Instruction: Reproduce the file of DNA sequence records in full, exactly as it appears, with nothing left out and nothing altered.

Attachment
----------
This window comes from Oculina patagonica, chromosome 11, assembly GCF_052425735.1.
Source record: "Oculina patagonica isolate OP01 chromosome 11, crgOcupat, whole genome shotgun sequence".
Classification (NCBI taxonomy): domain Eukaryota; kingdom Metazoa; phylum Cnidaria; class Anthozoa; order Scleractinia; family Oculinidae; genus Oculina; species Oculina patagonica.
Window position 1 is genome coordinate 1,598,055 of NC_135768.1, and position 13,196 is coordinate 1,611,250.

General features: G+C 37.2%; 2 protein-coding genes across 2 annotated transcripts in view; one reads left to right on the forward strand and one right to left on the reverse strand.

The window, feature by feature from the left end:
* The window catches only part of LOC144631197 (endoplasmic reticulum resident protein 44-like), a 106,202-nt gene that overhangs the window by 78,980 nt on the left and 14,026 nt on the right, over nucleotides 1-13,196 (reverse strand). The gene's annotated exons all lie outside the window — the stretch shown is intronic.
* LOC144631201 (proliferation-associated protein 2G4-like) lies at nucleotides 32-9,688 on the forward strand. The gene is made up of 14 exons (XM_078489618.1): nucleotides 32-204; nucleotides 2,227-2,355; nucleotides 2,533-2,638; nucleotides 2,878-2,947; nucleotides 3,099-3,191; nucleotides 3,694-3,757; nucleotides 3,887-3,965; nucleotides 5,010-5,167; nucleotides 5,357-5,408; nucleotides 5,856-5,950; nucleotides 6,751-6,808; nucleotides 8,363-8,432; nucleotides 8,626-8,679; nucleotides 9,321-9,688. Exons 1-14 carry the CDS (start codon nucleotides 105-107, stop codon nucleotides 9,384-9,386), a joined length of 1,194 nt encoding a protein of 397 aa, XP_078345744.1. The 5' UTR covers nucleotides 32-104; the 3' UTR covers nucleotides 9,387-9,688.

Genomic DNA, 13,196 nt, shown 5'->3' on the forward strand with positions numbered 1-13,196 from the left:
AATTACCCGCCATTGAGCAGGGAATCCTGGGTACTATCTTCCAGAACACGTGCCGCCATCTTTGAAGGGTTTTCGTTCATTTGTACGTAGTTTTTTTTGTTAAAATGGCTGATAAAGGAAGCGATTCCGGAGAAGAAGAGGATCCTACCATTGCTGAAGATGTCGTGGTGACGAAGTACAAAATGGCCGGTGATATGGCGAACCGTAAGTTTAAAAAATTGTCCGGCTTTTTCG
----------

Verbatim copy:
This window comes from Oculina patagonica, chromosome 11, assembly GCF_052425735.1.
Source record: "Oculina patagonica isolate OP01 chromosome 11, crgOcupat, whole genome shotgun sequence".
Classification (NCBI taxonomy): domain Eukaryota; kingdom Metazoa; phylum Cnidaria; class Anthozoa; order Scleractinia; family Oculinidae; genus Oculina; species Oculina patagonica.
Window position 1 is genome coordinate 1,598,055 of NC_135768.1, and position 13,196 is coordinate 1,611,250.

General features: G+C 37.2%; 2 protein-coding genes across 2 annotated transcripts in view; one reads left to right on the forward strand and one right to left on the reverse strand.

The window, feature by feature from the left end:
* The window catches only part of LOC144631197 (endoplasmic reticulum resident protein 44-like), a 106,202-nt gene that overhangs the window by 78,980 nt on the left and 14,026 nt on the right, over nucleotides 1-13,196 (reverse strand). The gene's annotated exons all lie outside the window — the stretch shown is intronic.
* LOC144631201 (proliferation-associated protein 2G4-like) lies at nucleotides 32-9,688 on the forward strand. The gene is made up of 14 exons (XM_078489618.1): nucleotides 32-204; nucleotides 2,227-2,355; nucleotides 2,533-2,638; nucleotides 2,878-2,947; nucleotides 3,099-3,191; nucleotides 3,694-3,757; nucleotides 3,887-3,965; nucleotides 5,010-5,167; nucleotides 5,357-5,408; nucleotides 5,856-5,950; nucleotides 6,751-6,808; nucleotides 8,363-8,432; nucleotides 8,626-8,679; nucleotides 9,321-9,688. Exons 1-14 carry the CDS (start codon nucleotides 105-107, stop codon nucleotides 9,384-9,386), a joined length of 1,194 nt encoding a protein of 397 aa, XP_078345744.1. The 5' UTR covers nucleotides 32-104; the 3' UTR covers nucleotides 9,387-9,688.

Genomic DNA, 13,196 nt, shown 5'->3' on the forward strand with positions numbered 1-13,196 from the left:
AATTACCCGCCATTGAGCAGGGAATCCTGGGTACTATCTTCCAGAACACGTGCCGCCATCTTTGAAGGGTTTTCGTTCATTTGTACGTAGTTTTTTTTGTTAAAATGGCTGATAAAGGAAGCGATTCCGGAGAAGAAGAGGATCCTACCATTGCTGAAGATGTCGTGGTGACGAAGTACAAAATGGCCGGTGATATGGCGAACCGTAAGTTTAAAAAATTGTCCGGCTTTTTCG